Food during the Siege of Paris (1870-1871)

Museum of Saint-Denis.
Photo: Museum of Saint-Denis. Source: Licence Creative Commons.

 

After the overthrow of Queen Isabella II of Spain by the Spanish Revolution of 1868, General Prim offered the throne to Prince Leopold of Hohenzollern-Sigmaringen, cousin to King Wilhelm I of Prussia, who officially put forward his candidature for the crown on 21 June. France opposed, fearing the reconstitution of Charles V’s Holy Roman Empire.

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Prince Antoine, Leopold’s father, announced his abdication on 12 July. However, Duke of Gramont sent Benedetti, ambassador for France, to Ems with a telegram demanding the King of Prussia to guarantee the withdrawal of his candidature. The King refused to speak with Bendetti and returned his approval by his aide-de-camp. That same day, the King sent a telegram to inform Bismarck. The King gave Bismarck permission to release an account of the events.

 

 

From the Ems Despatch of 13 July 1870, Bismarck intended to not renounce the Spanish throne and reported the King of Prussia’s refusal in a deliberately edited statement. This revised telegram from Bismarck was immediately sent out to all the press agencies. In Paris, the press galvanised the anti-Prussian sentiment of the crowds. Napoleon III declared war on Prussia on 19 July. The Prussian troops quickly got the upper hand. After several defeats, the French army withdrew to Châlons. Napoleon III rejoined Mac-Mahon and his army.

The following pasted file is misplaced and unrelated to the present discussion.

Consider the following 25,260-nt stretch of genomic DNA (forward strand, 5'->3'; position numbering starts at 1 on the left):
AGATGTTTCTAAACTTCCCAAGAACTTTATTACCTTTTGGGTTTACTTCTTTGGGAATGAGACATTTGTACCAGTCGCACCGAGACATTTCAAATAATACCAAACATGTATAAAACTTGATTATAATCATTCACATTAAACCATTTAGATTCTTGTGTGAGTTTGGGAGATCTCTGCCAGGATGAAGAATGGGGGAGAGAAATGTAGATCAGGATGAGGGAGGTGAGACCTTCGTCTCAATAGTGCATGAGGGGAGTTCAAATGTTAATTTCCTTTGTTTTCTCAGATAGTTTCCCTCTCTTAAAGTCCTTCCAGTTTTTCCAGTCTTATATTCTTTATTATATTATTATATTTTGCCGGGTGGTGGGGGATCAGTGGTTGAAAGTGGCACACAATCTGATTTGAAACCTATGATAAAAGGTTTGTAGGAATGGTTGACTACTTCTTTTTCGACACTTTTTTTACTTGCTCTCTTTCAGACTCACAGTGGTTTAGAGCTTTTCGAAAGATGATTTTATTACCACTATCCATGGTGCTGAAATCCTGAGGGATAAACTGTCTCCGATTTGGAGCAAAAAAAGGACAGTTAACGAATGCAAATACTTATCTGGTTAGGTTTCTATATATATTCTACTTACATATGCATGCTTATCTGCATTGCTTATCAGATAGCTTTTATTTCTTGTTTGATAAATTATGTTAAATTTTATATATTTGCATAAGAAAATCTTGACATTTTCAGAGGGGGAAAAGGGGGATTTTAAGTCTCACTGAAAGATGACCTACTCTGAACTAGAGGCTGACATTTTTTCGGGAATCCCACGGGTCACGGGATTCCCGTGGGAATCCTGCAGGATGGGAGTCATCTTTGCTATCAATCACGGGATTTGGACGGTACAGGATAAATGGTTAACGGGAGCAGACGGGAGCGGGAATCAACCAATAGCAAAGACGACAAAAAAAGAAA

On 30 August, after the defeat in Beaumont, the army fell back to Sedan. On 1 September, Napoleon surrendered. In Paris, on 4 September, on hearing the announcement of the disaster, invaded the Palais-Bourbon and Gambetta declared the fall of the empire. The Republic was proclaimed the same day at the Hôtel de Ville. A temporary government was formed under the leadership of Jules Favre and General Trochu. On 20 September, Paris was besieged by the Prussians and Jules Favre was forced to sign the capitulation of Paris and the armistice on 28 January in Versailles.

 

Corps 2

Lithographie de la mise à mort de l'éléphant. Source : DR

 


During the winter of 1870-1871, living conditions in Paris became very tough. Due to the lack of supplies, the population was forced to eat everything and anything they found, which included animals from the zoo, pets and rats. The art and history museum in Saint-Denis planned an exhibition, running until 22 July, recounting the events that left their mark on the Parisian population and help to explain the events of 1914, which famous cabaret artist Aristide Bruant described in his songs and poems. 

 

Photo du musée de Saint-Denis. Source : Licence Creative Commons

 

 

The museum of art and history in Saint-Denis was opened in the former Carmel site where Princess Louise of France, the daughter of Louis XV, lived. The architecture of the premises lends a particular atmosphere to the collections on display there. There, visitors can discover the history of the building as a religious institution and admire a superb apothecary from the 18th century, a significant collection on the Commune of Paris in 1871, a collection of over 600 objects unearthed in archaeological digs in Saint-Denis as well as an important part of Paul Eluard’s collection.

 

 

Source: Museum of Art and History in Saint-Denis